ration of Frenchmen In the work of maintaining
order, and declares tranquillity alone will restore
order to France. Meanwhile a l disturbances win
be promptly repressed and their promoters stern?
ly dealt with. The press approve the general or?
der, and say affairs already show an Improve?
BORDEAUX, March 7.
The Assembly is in session, awaiting the report
of the committee on removal from Bordeaux.
.. . LONDON, Maroh 8.
Bismarck bas commenced his homeward jour?
ney. Tlie national gnard of Paris are excited over
General Palladlnes's appointment. Paris is other?
wise calm. v ...
Piais, March 8.
The Journal Officiel Invites the mayors of Paris
and the communes.to address a demand for part
of the funds sent by citizens of the .United states,
and urges that the delegate of the American gov
ment be added to the commission for distribu?
tion. - _ '
The Prussians yesterday delivered to the French"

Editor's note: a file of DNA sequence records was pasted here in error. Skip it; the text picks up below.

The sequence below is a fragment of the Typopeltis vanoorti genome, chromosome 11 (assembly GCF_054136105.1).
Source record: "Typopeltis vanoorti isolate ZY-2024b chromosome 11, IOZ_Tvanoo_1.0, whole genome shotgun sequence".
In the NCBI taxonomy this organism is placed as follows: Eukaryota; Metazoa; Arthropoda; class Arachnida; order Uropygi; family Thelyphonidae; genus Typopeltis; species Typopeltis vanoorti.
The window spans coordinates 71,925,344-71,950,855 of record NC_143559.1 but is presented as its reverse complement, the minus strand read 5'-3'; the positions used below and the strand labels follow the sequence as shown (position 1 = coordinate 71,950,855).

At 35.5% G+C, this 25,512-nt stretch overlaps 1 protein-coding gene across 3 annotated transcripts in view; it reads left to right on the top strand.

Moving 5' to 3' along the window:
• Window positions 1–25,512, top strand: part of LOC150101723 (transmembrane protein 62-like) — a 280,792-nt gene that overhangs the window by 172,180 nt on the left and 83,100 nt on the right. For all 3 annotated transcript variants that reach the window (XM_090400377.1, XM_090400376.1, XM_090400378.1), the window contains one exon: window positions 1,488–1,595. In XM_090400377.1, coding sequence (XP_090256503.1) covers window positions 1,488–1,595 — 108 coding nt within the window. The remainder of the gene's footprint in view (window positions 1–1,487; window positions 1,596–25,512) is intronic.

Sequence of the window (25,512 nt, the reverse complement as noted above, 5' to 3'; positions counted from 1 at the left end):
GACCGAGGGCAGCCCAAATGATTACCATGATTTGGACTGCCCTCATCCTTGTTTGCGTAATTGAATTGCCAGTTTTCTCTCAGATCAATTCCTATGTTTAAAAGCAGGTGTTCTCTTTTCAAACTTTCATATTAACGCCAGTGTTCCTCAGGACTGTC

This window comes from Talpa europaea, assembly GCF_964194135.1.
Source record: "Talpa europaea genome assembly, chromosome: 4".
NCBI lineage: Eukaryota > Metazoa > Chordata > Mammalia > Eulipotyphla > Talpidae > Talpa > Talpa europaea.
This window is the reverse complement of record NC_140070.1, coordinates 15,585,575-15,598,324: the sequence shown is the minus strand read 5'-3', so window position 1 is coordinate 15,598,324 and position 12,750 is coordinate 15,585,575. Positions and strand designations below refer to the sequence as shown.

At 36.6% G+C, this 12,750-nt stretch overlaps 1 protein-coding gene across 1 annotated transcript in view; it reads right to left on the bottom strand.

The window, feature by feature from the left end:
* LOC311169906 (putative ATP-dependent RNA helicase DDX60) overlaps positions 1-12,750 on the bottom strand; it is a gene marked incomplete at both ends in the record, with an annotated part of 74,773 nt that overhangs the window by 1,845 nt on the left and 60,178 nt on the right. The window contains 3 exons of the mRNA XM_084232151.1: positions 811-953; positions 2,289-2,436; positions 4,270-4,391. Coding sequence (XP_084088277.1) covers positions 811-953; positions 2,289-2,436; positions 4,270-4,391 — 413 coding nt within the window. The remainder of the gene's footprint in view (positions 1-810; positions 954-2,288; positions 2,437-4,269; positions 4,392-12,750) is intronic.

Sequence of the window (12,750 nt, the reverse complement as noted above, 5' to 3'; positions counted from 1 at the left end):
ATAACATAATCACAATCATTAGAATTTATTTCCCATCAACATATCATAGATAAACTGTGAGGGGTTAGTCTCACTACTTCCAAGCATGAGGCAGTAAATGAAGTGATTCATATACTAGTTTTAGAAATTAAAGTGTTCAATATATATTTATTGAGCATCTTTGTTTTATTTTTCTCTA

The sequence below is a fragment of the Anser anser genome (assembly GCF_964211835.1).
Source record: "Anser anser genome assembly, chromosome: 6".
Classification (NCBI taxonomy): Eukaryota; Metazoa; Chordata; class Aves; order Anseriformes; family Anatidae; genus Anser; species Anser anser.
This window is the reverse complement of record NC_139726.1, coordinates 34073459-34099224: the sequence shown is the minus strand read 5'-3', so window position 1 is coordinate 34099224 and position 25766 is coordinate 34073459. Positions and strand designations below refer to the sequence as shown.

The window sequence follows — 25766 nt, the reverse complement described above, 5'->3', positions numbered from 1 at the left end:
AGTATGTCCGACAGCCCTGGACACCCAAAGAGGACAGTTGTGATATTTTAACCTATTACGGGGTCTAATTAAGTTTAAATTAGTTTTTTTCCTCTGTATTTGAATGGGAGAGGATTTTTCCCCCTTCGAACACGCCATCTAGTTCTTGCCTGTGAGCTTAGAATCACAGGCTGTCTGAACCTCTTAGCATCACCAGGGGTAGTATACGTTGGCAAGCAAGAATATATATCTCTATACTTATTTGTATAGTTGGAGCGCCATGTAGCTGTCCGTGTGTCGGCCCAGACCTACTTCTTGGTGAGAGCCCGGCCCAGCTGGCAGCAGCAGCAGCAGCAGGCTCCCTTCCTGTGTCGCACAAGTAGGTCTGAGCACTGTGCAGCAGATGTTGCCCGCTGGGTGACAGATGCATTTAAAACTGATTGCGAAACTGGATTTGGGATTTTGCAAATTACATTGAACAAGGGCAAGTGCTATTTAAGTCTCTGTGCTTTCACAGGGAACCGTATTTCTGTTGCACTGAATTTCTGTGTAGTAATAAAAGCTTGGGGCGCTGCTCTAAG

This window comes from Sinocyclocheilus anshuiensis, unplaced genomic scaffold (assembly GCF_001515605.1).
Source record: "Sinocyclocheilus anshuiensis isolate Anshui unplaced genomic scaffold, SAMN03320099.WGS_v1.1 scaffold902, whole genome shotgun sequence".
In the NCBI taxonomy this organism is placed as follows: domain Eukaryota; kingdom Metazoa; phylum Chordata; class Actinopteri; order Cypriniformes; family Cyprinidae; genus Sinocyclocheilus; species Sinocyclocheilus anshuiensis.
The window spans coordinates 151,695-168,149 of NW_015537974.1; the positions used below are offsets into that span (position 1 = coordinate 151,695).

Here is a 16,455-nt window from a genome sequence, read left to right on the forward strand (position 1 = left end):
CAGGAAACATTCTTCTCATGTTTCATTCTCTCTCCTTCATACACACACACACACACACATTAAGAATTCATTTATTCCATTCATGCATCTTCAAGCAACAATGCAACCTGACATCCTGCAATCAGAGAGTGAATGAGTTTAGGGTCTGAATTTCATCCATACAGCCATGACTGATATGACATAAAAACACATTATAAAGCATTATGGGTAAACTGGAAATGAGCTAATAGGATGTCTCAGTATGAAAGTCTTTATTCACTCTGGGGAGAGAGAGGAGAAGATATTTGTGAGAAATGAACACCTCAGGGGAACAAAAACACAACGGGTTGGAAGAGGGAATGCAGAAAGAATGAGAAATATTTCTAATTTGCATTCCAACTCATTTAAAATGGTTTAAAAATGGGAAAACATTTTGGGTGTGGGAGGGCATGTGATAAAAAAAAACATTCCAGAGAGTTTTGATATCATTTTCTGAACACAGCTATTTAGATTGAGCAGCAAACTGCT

all the forts ?n the left bank of the Seine. The
Emperor William.and staff have left Versailles for
Ferrleres. The Prussians are to completely evac?
uate Versailles by ihe ilth, and the neighborhood
by the loth. It ls hoped~the present difllcolties in
Paris will pass over without serlou?'distnrbances.
. WASHINTTTON, March 8.
Bismarck's circular to diplomats, narra-.leg the
events of file war* and the changj?r condition of
Germany, comments with A severity almost
amounting to animosity upon the offensive and
evasive attltade of England during the war.
The Latest-Kaiser \ynhtrm and Count
Bismarck Homeward Bound.
LONOON, March 8.
A dispatch from llanover of thia date-says that
the French, prisoners, who have been held in vari?
ous parts of the Kingdom ofHanorer, have been
forwarded to - Hamburg, whence they go to'
France. Count Bismarck has passed through Bin?
gerbr?ck ea roote to Berlin. He will be met at
Mayence by a committee of citizens, who will
welcome and escort him home to Germany. The
Emperor William has reviewed the first and
twelfth corps and the Wurtemburgens at Villiers.